LUDWIGSHAFEN, GERMANY - The fate of efforts to recycle mixed plastic waste by turning it into petrochemical feedstocks at BASF AG in Germany is still very much in limbo. Since last year, BASF has been able to turn mixed plastic wastes into a heavy oil at its pilot feedstock recovery plant at its Ludwigshafen complex.
But despite a German law requiring 64 percent of all post-consumer packaging to be recycled beginning this summer, BASF has been unable to get the German recycling bureaucracy to commit sufficient waste to enlarge the project.
``The reality is that landfilling wastes is very expensive, and not an alternative,'' said Karl-Rudolf Kurtz, director of PVC production, and formerly director of the BASF recycling project.
``Mechanical recycling has been shown to be possible, but is not the most efficient way for most household waste, and will probably never be right for the same application as originally. Incineration is unpopular, and difficult to justify. Feedstock recycling is a very good method of making something of value from the waste.''
The pilot plant at BASF, which cost about 40 million deutsche marks ($33 million), makes about 33 million pounds per year of the heavy oil, which then can be used in the petrochemical cracking process.
BASF has informed the Duales System Deutschland, the industry-funded agency that disperses collected plastic wastes, that if BASF were to commercialize the system, it could process about 661 million pounds per year. But DSD has said it would be willing only to provide about 330 million pounds.
The main reason, according to BASF and other industry officials, is that BASF wants the agency to pay to process the waste and to defray the cost of developing the system. Commercializing a plant would cost several hundred million dollars, the company estimated.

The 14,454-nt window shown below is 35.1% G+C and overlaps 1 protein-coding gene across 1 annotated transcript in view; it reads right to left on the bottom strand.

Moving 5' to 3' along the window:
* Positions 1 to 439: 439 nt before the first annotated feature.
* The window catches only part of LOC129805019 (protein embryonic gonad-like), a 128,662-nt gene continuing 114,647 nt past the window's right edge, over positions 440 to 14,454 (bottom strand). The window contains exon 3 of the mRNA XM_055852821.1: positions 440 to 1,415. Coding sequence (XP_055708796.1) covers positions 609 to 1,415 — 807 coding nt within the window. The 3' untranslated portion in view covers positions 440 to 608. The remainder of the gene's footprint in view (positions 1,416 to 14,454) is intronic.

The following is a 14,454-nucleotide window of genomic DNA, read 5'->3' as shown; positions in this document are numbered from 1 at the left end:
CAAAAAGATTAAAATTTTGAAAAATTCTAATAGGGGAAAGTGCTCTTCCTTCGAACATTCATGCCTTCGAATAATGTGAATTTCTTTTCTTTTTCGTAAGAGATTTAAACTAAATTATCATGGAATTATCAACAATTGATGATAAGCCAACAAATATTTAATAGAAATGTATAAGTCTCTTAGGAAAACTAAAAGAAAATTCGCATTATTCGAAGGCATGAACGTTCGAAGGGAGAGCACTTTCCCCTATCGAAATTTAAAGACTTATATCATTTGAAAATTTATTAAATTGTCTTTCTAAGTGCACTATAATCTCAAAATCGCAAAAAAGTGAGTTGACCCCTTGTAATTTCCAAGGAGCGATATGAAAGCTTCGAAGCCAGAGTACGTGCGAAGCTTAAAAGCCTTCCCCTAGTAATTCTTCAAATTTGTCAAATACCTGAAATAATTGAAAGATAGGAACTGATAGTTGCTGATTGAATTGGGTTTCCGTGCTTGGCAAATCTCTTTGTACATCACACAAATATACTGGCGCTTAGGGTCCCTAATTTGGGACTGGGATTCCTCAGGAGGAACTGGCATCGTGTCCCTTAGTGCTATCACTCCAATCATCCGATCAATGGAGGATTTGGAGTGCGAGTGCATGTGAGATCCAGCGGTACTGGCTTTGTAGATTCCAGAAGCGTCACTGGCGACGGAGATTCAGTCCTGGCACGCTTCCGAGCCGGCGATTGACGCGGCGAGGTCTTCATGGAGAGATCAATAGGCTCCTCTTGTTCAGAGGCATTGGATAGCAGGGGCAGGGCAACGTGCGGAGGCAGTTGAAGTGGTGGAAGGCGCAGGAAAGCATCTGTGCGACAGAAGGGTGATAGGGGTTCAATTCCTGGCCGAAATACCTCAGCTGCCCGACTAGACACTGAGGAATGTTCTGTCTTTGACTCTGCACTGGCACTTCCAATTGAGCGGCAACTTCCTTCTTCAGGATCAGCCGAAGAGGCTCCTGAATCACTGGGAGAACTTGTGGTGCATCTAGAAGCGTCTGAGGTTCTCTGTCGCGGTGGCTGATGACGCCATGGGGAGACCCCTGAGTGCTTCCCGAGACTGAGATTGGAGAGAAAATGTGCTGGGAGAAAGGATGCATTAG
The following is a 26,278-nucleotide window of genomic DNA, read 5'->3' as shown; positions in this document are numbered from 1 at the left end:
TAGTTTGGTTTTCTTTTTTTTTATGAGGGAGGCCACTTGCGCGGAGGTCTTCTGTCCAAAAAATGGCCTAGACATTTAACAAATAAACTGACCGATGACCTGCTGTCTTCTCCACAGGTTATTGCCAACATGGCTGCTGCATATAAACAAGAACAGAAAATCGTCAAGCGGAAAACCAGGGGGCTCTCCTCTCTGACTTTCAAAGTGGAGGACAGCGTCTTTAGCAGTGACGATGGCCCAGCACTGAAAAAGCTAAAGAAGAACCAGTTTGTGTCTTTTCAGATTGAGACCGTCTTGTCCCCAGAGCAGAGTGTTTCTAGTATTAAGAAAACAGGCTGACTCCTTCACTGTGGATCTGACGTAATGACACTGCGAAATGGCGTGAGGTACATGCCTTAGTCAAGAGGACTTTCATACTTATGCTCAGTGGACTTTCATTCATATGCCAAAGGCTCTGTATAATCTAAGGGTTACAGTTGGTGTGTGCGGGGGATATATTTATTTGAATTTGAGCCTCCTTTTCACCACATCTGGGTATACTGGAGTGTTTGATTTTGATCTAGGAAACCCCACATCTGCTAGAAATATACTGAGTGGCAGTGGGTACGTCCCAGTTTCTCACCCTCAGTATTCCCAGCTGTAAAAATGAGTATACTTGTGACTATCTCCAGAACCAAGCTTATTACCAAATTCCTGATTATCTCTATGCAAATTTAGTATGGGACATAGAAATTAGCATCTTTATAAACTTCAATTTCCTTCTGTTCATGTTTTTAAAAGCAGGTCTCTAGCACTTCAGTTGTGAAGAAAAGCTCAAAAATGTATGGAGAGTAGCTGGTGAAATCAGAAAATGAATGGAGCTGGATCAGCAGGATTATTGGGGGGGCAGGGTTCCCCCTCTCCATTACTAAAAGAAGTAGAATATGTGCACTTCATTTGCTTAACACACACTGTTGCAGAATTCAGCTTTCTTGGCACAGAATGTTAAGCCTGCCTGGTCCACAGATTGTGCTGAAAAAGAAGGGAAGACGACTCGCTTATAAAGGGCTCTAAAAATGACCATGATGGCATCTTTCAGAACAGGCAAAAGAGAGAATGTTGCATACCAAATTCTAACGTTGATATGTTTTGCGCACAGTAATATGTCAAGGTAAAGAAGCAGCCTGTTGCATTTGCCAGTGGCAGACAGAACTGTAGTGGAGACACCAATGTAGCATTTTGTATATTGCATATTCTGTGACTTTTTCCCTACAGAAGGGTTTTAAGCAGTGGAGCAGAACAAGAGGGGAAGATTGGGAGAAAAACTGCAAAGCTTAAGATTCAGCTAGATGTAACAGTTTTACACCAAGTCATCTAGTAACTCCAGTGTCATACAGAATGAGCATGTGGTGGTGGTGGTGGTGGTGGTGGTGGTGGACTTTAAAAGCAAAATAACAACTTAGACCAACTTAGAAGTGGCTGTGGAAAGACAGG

According to Kurtz, BASF is seeking about DM325 ($270) per metric ton for reprocessing mixed plastic into feedstock. However, early this year, Kluckner Steel Werke GmbH developed a process for using mixed plastic waste in place of heavy oil in its steel ovens, and is seeking a smaller gate fee.
DSD also has the option of exporting mixed plastics to foreign recyclers who will pay for the waste. The resulting flood of plastics has driven down prices for baled plastics, hurting collection programs outside Germany.
``I'm afraid that the new law, like most of the others, reflects the efforts of politicians to satisfy their constituents, and favors mechanical recycling over other forms such as feedstock recovery,'' Kurtz said. ``I'm afraid that, as with many laws, we will have to do some nonsense in order for people to see that things won't work.''
Kurtz said no decision has been made as to what to do with the pilot feedstock reclamation facility, or on any plans to build a larger commercial plant.